There exists an important intermonthly variability in the frequency of the main circulation types. Using these results the forecasting methods would be developed at a monthly basis.
Uncommon maps, with probabilities between 6 and 10%, are important in May, July, August, September, October and December. They represent systems having trough and/or wedge axes in nearly zonal position or erratic combinations of them. In such a way that the circulation maps can not be defined neither as zonal nor meridional at the spatial scale.
Circulation maps that would include independent statistical information in a sample are the uncommon and "quasi orthogonal" circulation types. As regards the development of a forecasting statistical model, it would be useful that these maps be included in the working sample.
About the development of forecasting statistical models, it can be found that there are a large number of types with a structure highly correlated with others in a negative way. They are able to form a partial time series of circulation types represented by a dichotomic variable. Its significance lies in the fact that, in physical terms, those types would be representing the inverse dynamic and thermodynamic conditions. This is true for types 3 and 4.
Taking into account the importance of persistence in the series of meteorological variables, this study shows that the main types have persistence of up to seven days. Examples are the types 2 and 3. Type 2 shows the importance of blocking in the South Atlantic region. This has a strong bearing on the occurrence of humidity advections to the continent and periods of persistent rainfall.
The persistence (Pc) for circulation type 2 during the quarter APR -JUN is the lowest of the sample.
On some occasions, the Pc of a circulation type is higher than its Pnc. This is mainly the case of circulation types 1, 3, 5 and 6 during summer (JAN - MAR), showing higher circulation variability owing to the passage of shorter waves and thus, higher variability on associated phenomena. The condition of persistence is especially important during autumn and winter. From Table VI, it can be also concluded that an annual estimation of the property of no change (Pnc) or persistence in respect of the property of change (Pc) casts a shadow over the differences between these properties throughout the year. This strengthens the idea of the development of seasonal or monthly models for statistical forecasting.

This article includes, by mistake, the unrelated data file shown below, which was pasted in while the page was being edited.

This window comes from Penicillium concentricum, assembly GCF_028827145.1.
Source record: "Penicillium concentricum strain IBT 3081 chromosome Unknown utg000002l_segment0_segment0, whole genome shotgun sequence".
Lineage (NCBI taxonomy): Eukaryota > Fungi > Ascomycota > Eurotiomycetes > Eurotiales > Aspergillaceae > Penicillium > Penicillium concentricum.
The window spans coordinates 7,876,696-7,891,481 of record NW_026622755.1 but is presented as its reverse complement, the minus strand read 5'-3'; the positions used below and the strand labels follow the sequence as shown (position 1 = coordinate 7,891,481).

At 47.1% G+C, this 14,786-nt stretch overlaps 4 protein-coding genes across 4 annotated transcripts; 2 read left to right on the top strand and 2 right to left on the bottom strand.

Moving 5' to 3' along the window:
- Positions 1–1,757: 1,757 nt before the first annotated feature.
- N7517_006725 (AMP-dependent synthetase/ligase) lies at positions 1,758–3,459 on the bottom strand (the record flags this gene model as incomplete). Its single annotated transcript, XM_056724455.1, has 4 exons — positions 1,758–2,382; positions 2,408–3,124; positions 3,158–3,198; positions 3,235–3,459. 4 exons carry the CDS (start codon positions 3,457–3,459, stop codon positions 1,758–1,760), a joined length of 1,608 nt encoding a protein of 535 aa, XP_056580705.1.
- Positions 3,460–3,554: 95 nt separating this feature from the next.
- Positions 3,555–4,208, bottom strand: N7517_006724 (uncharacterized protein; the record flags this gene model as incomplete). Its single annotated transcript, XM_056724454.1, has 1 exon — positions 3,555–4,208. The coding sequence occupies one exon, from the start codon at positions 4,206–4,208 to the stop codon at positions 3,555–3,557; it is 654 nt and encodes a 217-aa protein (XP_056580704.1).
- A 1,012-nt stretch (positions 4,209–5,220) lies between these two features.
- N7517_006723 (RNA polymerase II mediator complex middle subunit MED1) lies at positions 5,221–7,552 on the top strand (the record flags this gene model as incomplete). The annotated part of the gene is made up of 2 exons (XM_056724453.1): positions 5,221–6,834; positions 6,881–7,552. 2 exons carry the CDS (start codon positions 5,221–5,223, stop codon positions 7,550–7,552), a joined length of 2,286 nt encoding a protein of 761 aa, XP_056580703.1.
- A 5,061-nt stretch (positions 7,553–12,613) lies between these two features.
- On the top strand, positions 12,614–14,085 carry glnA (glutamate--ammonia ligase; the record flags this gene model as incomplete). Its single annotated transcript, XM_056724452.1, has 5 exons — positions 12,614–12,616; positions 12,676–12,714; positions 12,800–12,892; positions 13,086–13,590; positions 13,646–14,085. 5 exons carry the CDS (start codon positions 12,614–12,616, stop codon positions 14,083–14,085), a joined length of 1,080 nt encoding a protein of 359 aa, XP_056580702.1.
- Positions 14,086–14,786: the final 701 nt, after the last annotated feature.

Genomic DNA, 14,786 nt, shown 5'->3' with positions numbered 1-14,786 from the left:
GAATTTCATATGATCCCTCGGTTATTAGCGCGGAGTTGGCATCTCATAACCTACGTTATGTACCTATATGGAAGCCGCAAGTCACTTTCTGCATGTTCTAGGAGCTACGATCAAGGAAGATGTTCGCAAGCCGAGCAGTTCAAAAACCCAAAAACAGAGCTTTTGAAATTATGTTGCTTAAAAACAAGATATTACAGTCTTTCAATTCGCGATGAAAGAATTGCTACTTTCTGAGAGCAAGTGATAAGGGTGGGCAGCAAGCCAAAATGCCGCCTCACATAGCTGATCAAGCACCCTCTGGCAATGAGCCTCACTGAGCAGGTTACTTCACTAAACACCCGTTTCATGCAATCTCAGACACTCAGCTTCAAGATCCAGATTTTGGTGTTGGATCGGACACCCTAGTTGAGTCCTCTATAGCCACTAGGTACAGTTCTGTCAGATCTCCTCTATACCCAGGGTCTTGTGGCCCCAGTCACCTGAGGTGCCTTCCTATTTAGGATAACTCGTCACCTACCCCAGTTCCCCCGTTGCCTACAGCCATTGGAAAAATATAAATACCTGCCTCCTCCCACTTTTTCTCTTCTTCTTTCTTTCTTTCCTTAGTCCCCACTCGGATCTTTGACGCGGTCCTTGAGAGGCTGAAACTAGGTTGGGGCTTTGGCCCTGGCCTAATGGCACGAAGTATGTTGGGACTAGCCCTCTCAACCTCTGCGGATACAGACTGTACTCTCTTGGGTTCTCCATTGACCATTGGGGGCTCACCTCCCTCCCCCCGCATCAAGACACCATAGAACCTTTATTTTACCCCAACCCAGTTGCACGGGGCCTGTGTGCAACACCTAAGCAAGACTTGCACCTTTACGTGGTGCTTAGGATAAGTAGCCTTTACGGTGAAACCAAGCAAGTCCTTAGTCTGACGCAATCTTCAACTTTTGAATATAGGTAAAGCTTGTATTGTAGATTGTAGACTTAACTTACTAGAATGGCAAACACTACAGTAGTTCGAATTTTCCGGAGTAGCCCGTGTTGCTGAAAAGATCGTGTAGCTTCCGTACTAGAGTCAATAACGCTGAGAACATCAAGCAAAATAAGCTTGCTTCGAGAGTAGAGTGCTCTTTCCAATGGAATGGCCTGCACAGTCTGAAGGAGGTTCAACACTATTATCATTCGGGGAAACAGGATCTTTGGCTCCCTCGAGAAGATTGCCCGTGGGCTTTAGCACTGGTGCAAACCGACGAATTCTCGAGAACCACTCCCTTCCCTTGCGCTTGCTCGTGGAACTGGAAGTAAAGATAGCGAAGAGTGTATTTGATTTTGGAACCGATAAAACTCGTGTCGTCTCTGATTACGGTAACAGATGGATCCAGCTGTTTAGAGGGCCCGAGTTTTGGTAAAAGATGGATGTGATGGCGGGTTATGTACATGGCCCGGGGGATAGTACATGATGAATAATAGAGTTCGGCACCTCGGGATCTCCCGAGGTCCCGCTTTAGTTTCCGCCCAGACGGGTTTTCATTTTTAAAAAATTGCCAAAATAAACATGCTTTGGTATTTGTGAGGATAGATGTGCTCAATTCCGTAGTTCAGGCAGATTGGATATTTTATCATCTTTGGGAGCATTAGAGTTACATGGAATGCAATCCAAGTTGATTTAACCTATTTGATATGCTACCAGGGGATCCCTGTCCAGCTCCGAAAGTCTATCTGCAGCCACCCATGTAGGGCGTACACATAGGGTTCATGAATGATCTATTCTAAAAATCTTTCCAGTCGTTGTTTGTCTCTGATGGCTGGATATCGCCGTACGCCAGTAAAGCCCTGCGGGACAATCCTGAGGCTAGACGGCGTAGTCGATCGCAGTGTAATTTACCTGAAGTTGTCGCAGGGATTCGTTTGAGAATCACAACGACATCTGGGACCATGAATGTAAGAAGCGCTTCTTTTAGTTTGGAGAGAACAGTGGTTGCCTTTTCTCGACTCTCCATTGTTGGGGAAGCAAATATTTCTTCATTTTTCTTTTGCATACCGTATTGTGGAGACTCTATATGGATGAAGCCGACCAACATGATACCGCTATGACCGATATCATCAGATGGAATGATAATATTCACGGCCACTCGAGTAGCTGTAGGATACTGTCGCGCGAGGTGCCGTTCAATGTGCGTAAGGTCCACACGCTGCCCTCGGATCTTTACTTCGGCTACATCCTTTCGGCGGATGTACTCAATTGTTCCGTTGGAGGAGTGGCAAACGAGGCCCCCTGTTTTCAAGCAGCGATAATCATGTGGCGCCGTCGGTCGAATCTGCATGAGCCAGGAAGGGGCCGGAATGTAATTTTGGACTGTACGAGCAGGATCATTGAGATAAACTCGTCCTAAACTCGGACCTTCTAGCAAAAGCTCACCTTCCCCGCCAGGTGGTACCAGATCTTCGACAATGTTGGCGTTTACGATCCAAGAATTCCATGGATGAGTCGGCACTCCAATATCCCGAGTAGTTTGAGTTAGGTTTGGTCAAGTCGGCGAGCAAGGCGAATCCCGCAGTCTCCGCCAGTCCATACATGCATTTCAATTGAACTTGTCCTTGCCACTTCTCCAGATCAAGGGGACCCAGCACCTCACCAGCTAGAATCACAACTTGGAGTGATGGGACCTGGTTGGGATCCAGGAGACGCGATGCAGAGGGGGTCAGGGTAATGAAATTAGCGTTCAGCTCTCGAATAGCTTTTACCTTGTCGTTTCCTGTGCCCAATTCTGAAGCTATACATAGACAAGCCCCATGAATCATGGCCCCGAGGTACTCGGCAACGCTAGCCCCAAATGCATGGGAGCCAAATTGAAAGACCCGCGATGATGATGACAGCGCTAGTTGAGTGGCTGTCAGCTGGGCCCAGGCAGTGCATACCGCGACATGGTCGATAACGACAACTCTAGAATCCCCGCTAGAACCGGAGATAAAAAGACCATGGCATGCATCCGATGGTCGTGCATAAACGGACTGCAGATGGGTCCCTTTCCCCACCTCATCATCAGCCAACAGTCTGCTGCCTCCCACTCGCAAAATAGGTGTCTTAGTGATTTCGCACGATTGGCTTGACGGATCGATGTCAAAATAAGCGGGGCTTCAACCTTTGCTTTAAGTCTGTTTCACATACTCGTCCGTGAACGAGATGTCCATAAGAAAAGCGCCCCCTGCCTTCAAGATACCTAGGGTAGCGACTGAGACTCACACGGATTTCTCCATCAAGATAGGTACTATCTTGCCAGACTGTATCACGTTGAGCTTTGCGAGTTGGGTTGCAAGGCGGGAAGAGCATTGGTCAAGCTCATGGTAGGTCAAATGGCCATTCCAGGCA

The possibility to fit models of temporal series to the opposite types increases the goodness of long-term statistical forecasts in a daily scale. In the case of uncommon types this could show the low occurrence probability of these fields in order to include them in the objective forecast. Weather type persistence is another important element to be included in the models.
ACKNOWLEDGMENT: This research work has been supported by PIP 5139 /5 CONICET, X-234, X-095 UBA and PICT 26094/05.
1. Bischoff S. and Vargas W. The 500 and 1000 hpa weather type circulations and their relationship with some extreme climatic conditions over Southern South America, International Journal of Climatology 23, 541-556. 2003. [ Links ]
2. Kaczmarek Z. Statistical Methods in Hydrology and Meteorology. U.S Geological Survey. Washington, D.C.1977. [ Links ]
3. Lund I. A Map - pattern classification by statistical methods, Journal of Applied Meteorology 2, 56-65. 1963. [ Links ]
4. Makridakis W. Forecasting Methods and Applications. Boston, Massachusetts. 1978. [ Links ]
5. Panofsky H. and Brier G. Some Applications of Statistic to Meteorology The Pennsylvania State University. 1965. [ Links ]
6. Uriel E. Análisis de Series Temporales. Modelos ARIMA. PARANINFO. Madrid. 1985 . [ Links ]